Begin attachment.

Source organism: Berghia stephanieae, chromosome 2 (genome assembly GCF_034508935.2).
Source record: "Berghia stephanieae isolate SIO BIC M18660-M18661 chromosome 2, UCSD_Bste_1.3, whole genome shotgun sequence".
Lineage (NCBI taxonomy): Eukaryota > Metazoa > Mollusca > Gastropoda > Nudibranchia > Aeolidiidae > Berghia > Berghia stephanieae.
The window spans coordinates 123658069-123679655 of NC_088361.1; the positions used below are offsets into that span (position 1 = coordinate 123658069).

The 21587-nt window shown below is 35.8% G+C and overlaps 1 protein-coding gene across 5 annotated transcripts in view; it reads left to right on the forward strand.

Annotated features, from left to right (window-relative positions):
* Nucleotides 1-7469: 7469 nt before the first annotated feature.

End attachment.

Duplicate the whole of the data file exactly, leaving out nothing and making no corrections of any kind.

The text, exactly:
Source organism: Berghia stephanieae, chromosome 2 (genome assembly GCF_034508935.2).
Source record: "Berghia stephanieae isolate SIO BIC M18660-M18661 chromosome 2, UCSD_Bste_1.3, whole genome shotgun sequence".
Lineage (NCBI taxonomy): Eukaryota > Metazoa > Mollusca > Gastropoda > Nudibranchia > Aeolidiidae > Berghia > Berghia stephanieae.
The window spans coordinates 123658069-123679655 of NC_088361.1; the positions used below are offsets into that span (position 1 = coordinate 123658069).

The 21587-nt window shown below is 35.8% G+C and overlaps 1 protein-coding gene across 5 annotated transcripts in view; it reads left to right on the forward strand.

Annotated features, from left to right (window-relative positions):
* Nucleotides 1-7469: 7469 nt before the first annotated feature.